F13 quiz 1 condensed notes

We postulate that when the sun condensed enough to

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Unformatted text preview: ck and metal but relatively little volatile (gaseous or liquid) material. Beyond the inner planets lies the asteroid belt, a zone of dispersed rocky material without enough mass to create a planet of its own. The outer planets (Jupiter, Saturn, Uranus and Neptune) are much larger gas giants, consisting largely of light atoms and molecules (hydrogen, helium, methane, ammonia) in their gaseous or liquid form, though possibly with rocky cores. We postulate that when the sun condensed enough to start the fusion reaction that provides its energy, the early, violent solar wind drove volatiles away from the inner planets, a closer ­to ­home instance of photoevaporation. The Earth consists of three primary layers: the metallic core, ~16% of its volume; the dense rocky mantle, ~83% of its volume; and the crust, with a wide variety of rock types that constitute less than 1% of Earth volume, but more than sufficient to entirely conceal the mantle. When the Earth formed it was essentially uniform and molten. This state aided in the initial stages of differentiation by which the Earth’s layers were formed. Dense metallic liquid sank, lighter materials rose, and materials that did not want to solidify at depth rose to the top to create the beginnings of the crust. If liquids and gases at the surface were driven from the Earth early in its history, where did its current atmosphere and hydrosphere come from? One possibility is from an external source, such as comets, but most evidence points to an internal source, from volatiles expelled from volcanoes. LECTURES 2 and 3: MINERALS In a geologist’s definition, a mineral is a (i) a naturally ­occurring, (ii) inorganic substance, (iii) with a definite chemical composition or a composition that may vary only over a specified range, in which (iv) the matter is solid and crystalline, the atoms occupying a regular, repeating three ­dimensional pattern. If the same atoms were positioned in a chaotic, disorganized array, it would be a glassy substance, not a crystal. Many substances that are of interest to geologists, including synthetic gemstones, coal, petroleum, and volcanic glass, do not consist of minerals. Well ­formed crystals of a specific mineral like quartz have faces that are flat planes that always intersect at the same angle. This external regularity of crystals suggests an internal order. The atomic structure of a mineral is determined by probing the crystal with penetrating, very short ­ wavelength radiation, a method called x ­ray diffraction. A unit cell is the smallest, simplest 3 ­D piece of the three ­ dimensional atomic pattern that contains all the information necessary to con...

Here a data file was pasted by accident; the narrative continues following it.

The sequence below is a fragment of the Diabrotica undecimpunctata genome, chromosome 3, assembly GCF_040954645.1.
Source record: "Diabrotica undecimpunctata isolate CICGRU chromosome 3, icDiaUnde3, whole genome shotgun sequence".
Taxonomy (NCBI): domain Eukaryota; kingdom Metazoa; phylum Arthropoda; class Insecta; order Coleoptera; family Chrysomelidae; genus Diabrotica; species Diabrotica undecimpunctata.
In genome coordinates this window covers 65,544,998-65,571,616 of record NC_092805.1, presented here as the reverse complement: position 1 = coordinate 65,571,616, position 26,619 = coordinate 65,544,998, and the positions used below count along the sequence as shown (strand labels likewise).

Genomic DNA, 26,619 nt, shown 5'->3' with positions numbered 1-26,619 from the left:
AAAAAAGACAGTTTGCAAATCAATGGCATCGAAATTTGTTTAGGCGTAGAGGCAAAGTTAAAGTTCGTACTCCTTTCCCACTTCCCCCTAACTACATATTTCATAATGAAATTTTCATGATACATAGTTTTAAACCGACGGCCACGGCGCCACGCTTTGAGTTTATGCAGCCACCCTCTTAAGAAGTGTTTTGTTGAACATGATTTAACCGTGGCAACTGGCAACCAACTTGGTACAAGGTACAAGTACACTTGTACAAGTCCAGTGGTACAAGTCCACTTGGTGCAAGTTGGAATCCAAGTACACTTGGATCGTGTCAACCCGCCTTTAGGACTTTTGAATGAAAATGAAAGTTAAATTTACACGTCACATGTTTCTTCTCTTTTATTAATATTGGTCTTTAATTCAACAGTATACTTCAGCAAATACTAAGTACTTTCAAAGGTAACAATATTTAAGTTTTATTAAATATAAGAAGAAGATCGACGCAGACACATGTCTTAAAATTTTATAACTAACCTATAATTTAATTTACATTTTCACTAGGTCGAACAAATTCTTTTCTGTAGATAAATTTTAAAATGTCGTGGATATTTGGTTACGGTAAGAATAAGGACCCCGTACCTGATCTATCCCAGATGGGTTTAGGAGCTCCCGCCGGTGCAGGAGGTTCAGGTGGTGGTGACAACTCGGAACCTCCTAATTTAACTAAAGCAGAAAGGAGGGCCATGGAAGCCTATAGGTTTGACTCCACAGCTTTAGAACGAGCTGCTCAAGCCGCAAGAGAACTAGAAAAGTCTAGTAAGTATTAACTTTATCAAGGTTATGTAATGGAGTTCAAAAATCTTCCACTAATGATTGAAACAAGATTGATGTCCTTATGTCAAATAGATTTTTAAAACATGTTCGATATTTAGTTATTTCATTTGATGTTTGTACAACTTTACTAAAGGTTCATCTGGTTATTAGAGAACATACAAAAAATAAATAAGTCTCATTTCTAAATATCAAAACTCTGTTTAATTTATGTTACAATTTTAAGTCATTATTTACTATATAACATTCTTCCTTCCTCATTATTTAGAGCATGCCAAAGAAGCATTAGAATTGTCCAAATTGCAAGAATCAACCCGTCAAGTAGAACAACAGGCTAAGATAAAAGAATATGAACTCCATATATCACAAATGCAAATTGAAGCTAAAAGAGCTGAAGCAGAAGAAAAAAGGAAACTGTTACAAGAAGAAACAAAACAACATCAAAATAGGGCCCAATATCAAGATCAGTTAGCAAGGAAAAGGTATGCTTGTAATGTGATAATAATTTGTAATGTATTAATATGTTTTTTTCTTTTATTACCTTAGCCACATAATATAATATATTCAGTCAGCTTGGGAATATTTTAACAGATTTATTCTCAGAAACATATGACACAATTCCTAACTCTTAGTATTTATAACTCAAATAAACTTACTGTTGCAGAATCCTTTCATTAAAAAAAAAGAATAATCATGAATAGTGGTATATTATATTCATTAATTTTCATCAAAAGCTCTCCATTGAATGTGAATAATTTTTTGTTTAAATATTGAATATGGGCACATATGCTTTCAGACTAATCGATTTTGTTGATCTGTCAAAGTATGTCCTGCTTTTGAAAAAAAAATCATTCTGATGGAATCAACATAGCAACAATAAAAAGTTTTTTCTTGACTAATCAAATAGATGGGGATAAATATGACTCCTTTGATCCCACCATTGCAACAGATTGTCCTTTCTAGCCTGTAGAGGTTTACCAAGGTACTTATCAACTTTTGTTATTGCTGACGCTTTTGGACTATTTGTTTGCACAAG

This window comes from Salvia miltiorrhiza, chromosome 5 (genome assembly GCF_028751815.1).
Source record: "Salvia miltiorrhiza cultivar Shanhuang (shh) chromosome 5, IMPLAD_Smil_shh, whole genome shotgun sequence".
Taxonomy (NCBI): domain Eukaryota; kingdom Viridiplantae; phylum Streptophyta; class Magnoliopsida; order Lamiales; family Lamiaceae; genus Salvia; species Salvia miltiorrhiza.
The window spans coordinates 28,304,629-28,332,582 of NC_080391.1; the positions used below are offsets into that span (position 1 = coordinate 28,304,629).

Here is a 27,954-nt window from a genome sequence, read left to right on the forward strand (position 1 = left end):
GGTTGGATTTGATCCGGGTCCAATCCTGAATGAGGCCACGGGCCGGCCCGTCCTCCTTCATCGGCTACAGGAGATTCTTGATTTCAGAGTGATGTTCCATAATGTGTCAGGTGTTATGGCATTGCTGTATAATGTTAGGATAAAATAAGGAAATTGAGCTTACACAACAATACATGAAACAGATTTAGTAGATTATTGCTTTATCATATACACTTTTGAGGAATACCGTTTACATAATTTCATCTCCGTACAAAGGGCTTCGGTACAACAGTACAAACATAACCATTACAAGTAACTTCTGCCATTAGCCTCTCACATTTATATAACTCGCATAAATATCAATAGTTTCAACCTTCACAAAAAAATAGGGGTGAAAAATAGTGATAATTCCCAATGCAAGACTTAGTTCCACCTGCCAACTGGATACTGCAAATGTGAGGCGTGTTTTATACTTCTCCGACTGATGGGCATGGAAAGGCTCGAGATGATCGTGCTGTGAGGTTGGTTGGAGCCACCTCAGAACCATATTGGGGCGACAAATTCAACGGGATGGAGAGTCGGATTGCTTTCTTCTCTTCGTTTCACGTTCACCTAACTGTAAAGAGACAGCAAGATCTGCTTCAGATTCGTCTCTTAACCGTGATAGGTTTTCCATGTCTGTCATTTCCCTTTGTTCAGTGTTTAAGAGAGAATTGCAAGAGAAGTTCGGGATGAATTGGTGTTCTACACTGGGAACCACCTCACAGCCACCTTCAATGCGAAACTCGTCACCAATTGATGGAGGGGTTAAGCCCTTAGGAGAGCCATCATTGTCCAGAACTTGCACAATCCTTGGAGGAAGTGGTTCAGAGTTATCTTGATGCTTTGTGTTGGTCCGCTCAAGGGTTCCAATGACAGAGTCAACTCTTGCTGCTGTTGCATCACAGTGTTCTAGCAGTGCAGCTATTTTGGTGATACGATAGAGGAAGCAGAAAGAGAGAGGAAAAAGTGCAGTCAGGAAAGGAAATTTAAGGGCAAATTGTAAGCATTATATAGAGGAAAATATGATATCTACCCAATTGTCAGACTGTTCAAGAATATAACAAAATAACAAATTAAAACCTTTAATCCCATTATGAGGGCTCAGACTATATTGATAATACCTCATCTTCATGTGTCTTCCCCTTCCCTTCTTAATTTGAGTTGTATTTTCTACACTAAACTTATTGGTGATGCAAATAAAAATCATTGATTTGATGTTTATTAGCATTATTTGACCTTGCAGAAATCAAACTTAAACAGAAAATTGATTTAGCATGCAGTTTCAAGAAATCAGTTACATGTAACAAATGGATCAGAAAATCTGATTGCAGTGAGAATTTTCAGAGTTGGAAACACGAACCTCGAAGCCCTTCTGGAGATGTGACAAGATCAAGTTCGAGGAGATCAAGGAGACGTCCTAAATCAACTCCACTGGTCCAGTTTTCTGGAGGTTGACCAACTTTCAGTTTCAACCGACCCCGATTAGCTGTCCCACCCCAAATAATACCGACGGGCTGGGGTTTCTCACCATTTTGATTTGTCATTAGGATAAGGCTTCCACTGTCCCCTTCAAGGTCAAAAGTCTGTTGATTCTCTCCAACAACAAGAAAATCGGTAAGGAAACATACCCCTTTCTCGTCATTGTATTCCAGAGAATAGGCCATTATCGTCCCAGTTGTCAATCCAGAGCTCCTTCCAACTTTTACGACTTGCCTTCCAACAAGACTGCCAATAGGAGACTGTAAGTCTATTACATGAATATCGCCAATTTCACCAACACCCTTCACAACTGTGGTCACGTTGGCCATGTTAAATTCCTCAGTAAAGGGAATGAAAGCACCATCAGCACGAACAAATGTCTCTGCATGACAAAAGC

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This document was uploaded on 03/03/2014 for the course GEO 303K at University of Texas at Austin.

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